Individual Thais are ultra-afraid to make a wrong decision and thereby bear the brunt of the responsibility. They’re much more collective decision makers than foreigners are. It’s one of the most limiting factors when foreigners work with Thais. A foreign boss gives a Thai a project and it progresses along just fine until the point where the Thai has to make a decision which can affect the outcome. It’s then that they go into a safe mode, afraid to make the wrong decision. So what happens is that the project languishes on their desk until the foreign boss is forced to decide for them. This high uncertainty avoidance trait is a limiting cultural aspect amongst the Thais. And I predict that there’s a very good chance that with the opening of the AEC, it will become even more apparent to everyone.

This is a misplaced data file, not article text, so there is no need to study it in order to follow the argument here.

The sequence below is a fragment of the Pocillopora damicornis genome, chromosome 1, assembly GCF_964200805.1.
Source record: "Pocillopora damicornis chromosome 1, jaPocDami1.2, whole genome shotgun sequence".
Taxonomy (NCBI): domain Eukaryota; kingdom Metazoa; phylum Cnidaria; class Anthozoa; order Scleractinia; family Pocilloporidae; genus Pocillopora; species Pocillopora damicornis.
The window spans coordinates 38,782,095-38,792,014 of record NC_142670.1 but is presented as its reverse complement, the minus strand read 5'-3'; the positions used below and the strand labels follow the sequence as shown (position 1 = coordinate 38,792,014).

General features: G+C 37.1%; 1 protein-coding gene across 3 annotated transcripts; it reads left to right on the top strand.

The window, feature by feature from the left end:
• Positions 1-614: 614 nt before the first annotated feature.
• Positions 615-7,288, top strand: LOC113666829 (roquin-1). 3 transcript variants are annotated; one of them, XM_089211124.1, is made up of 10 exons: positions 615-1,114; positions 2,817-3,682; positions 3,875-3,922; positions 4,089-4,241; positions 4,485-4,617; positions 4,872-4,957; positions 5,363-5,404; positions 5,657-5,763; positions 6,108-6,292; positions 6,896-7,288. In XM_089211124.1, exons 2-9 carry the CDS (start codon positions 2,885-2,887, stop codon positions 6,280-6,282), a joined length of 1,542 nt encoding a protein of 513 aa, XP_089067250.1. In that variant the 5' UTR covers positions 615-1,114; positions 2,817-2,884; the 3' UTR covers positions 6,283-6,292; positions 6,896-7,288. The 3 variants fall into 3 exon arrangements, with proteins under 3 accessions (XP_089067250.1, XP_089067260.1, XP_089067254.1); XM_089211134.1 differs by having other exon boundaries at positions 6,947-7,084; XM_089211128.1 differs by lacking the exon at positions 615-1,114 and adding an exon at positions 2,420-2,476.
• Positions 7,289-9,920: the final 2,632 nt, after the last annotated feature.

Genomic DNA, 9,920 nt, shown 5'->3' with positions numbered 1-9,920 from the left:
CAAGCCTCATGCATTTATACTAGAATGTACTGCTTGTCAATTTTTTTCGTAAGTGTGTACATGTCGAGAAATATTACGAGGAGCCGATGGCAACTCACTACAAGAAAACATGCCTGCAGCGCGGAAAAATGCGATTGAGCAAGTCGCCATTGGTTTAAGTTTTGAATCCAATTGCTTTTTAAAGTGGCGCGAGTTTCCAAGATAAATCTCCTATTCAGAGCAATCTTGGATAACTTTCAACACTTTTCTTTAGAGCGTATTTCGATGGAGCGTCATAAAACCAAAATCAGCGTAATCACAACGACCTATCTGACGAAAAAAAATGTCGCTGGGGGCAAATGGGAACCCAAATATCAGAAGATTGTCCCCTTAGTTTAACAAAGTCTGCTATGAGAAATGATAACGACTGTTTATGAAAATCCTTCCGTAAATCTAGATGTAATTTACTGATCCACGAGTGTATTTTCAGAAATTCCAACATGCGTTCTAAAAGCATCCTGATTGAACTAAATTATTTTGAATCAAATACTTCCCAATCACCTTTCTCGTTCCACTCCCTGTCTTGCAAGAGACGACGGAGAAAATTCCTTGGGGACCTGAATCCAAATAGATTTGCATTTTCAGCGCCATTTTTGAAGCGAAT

I’ve said over and over that I’ve never wai’d a single Thai and most likely never will. In fact, I have two t-shirts made up eons ago. One says “Why wai? R U Thai?” and the other one says “Silly foreigner. Wai’z R 4 Thais”. Now, I totally understand the intricacies involved in the various levels of respect that wai’ing in Thailand encompasses. Because I’m not Thai, I just don’t want to wai. In the 10+ years I’ve been here, interacting with Thais on every rung of their ladder ‘o success, I’ve never not wai’ing be an impediment to talkin’ to, doing business with, or getting things done with ANY Thai. Not a single time.